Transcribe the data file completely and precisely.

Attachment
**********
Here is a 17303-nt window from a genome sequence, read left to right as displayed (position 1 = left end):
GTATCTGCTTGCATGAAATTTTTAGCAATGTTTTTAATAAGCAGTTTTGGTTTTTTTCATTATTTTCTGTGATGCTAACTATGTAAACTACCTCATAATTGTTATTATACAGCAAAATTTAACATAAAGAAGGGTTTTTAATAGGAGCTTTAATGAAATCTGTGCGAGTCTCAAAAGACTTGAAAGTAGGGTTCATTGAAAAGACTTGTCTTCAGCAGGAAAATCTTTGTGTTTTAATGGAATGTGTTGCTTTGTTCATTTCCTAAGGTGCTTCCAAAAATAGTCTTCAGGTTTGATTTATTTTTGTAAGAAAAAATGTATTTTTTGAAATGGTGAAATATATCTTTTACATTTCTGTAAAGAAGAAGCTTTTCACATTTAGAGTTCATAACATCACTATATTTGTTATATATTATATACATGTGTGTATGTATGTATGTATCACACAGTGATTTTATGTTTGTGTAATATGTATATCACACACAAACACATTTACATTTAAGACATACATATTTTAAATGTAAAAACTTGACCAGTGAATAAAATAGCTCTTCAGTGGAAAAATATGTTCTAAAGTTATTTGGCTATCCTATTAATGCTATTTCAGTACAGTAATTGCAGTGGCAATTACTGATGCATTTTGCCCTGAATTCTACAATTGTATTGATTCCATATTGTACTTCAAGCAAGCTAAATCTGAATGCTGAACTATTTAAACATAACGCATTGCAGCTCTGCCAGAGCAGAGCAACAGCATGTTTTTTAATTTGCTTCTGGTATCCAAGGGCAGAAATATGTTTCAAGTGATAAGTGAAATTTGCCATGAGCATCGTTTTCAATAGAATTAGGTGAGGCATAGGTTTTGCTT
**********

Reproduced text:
Here is a 17303-nt window from a genome sequence, read left to right as displayed (position 1 = left end):
GTATCTGCTTGCATGAAATTTTTAGCAATGTTTTTAATAAGCAGTTTTGGTTTTTTTCATTATTTTCTGTGATGCTAACTATGTAAACTACCTCATAATTGTTATTATACAGCAAAATTTAACATAAAGAAGGGTTTTTAATAGGAGCTTTAATGAAATCTGTGCGAGTCTCAAAAGACTTGAAAGTAGGGTTCATTGAAAAGACTTGTCTTCAGCAGGAAAATCTTTGTGTTTTAATGGAATGTGTTGCTTTGTTCATTTCCTAAGGTGCTTCCAAAAATAGTCTTCAGGTTTGATTTATTTTTGTAAGAAAAAATGTATTTTTTGAAATGGTGAAATATATCTTTTACATTTCTGTAAAGAAGAAGCTTTTCACATTTAGAGTTCATAACATCACTATATTTGTTATATATTATATACATGTGTGTATGTATGTATGTATCACACAGTGATTTTATGTTTGTGTAATATGTATATCACACACAAACACATTTACATTTAAGACATACATATTTTAAATGTAAAAACTTGACCAGTGAATAAAATAGCTCTTCAGTGGAAAAATATGTTCTAAAGTTATTTGGCTATCCTATTAATGCTATTTCAGTACAGTAATTGCAGTGGCAATTACTGATGCATTTTGCCCTGAATTCTACAATTGTATTGATTCCATATTGTACTTCAAGCAAGCTAAATCTGAATGCTGAACTATTTAAACATAACGCATTGCAGCTCTGCCAGAGCAGAGCAACAGCATGTTTTTTAATTTGCTTCTGGTATCCAAGGGCAGAAATATGTTTCAAGTGATAAGTGAAATTTGCCATGAGCATCGTTTTCAATAGAATTAGGTGAGGCATAGGTTTTGCTT